- Cranial neuropathies characteristically occur in the fifth week and lead to oculomotor and ciliary paralysis, which manifest as strabismus, blurred vision, or difficulty with accommodation.
- Symmetric polyneuropathy begins within 10 days to 3 months after oropharyngeal infection and principally causes motor function deficit with diminished deep tendon reflexes.
- Proximal muscle weakness of the extremities progressing distally and, more commonly, distal weakness progressing proximally are described. Clinical and cerebrospinal fluid (CSF) findings in distal weakness are indistinguishable from findings of polyneuropathy of Landry-Guillain-Barré syndrome. Paralysis of the diaphragm can ensue.
Lai J, Fay KE, Bocchini JA. Update on childhood and adolescent immunizations: selected review of US recommendations and literature: part 2. Curr Opin Pediatr. 2011 Aug. 23(4):470-81. [Medline].
Dittmann S, Wharton M, Vitek C, et al. Successful control of epidemic diphtheria in the states of the Former Union of Soviet Socialist Republics: lessons learned. J Infect Dis. 2000 Feb. 181 Suppl 1:S10-22. [Medline].
Golaz A, Hardy IR, Strebel P, et al. Epidemic diphtheria in the Newly Independent States of the Former Soviet Union: implications for diphtheria control in the United States. J Infect Dis. 2000 Feb. 181 Suppl 1:S237-43. [Medline].
Oyo-Ita A, Nwachukwu CE, Oringanje C, Meremikwu MM. Interventions for improving coverage of child immunization in low- and middle-income countries. Cochrane Database Syst Rev. 2011 Jul 6. CD008145. [Medline].
Swart EM, van Gageldonk PG, de Melker HE, van der Klis FR, Berbers GA, Mollema L. Long-Term Protection against Diphtheria in the Netherlands after 50 Years of Vaccination: Results from a Seroepidemiological Study. PLoS One. 2016. 11 (2):e0148605. [Medline].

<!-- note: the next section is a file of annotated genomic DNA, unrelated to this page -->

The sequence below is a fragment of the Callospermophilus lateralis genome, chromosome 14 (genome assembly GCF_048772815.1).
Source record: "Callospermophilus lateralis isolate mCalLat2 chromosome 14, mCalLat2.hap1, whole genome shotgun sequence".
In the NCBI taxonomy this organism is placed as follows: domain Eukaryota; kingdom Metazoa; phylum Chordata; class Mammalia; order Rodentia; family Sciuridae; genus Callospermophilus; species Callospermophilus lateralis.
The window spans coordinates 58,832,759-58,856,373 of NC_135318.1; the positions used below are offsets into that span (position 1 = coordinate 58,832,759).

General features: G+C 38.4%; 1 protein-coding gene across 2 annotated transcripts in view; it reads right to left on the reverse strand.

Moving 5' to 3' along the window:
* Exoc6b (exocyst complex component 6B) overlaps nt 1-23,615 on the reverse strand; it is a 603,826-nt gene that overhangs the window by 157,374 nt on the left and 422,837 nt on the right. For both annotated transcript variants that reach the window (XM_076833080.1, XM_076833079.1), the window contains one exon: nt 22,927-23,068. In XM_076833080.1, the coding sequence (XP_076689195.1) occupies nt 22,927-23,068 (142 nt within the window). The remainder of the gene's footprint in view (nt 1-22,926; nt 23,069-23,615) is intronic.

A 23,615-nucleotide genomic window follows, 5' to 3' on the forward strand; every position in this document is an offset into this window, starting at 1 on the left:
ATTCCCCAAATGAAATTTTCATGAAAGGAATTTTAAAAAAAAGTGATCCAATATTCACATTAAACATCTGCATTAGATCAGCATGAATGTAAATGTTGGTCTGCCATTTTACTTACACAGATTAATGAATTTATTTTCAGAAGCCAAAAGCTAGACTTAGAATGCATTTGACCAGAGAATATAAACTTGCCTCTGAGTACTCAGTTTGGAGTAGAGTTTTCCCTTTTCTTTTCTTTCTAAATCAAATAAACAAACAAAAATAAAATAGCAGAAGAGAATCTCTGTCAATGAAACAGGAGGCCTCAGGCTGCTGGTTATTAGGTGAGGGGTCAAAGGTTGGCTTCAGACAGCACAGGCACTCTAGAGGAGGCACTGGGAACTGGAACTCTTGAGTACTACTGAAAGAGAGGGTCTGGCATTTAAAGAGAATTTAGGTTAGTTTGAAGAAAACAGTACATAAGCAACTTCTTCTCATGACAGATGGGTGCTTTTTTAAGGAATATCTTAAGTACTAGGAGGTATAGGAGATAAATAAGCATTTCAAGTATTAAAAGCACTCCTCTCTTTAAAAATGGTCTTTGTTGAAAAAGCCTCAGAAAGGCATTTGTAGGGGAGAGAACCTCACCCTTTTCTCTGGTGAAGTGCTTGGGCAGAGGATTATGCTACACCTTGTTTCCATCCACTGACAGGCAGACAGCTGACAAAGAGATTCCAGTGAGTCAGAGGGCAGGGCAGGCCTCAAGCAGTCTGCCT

Lurie P, Stafford H, Tran P. Fatal respiratory diphtheria in a U.S. traveler to Haiti--Pennsylvania, 2003. MMWR Morb Mortal Wkly Rep. 2004 Jan 9. 52(53):1285-6. [Medline].
Januszkiewicz-Lewandowska D, Gowin E, Bocian J, Zając-Spychała O, Małecka I, Stryczyńska-Kazubska J, et al. Vaccine-Derived Immunity in Children With Cancer-Analysis of Anti-Tetanus and Anti-Diphtheria Antibodies Changes after Completion of Antineoplastic Therapy. Pediatr Blood Cancer. 2015 Dec. 62 (12):2108-13. [Medline].
Kretsinger K, Broder KR, Cortese MM, et al. Preventing tetanus, diphtheria, and pertussis among adults: use of tetanus toxoid, reduced diphtheria toxoid and acellular pertussis vaccine recommendations of the Advisory Committee on Immunization Practices (ACIP) and recommendation of ACIP, supported by the Healthcare Infection Control Practices Advisory Committee (HICPAC), for use of Tdap among health-care personnel. MMWR Recomm Rep. 2006 Dec 15. 55:1-37. [Medline]. [Full Text].
Murphy TV, Slade BA, Broder KR, et al. Prevention of pertussis, tetanus, and diphtheria among pregnant and postpartum women and their infants recommendations of the Advisory Committee on Immunization Practices (ACIP). MMWR Recomm Rep. 2008 May 30. 57:1-51. [Medline]. [Full Text].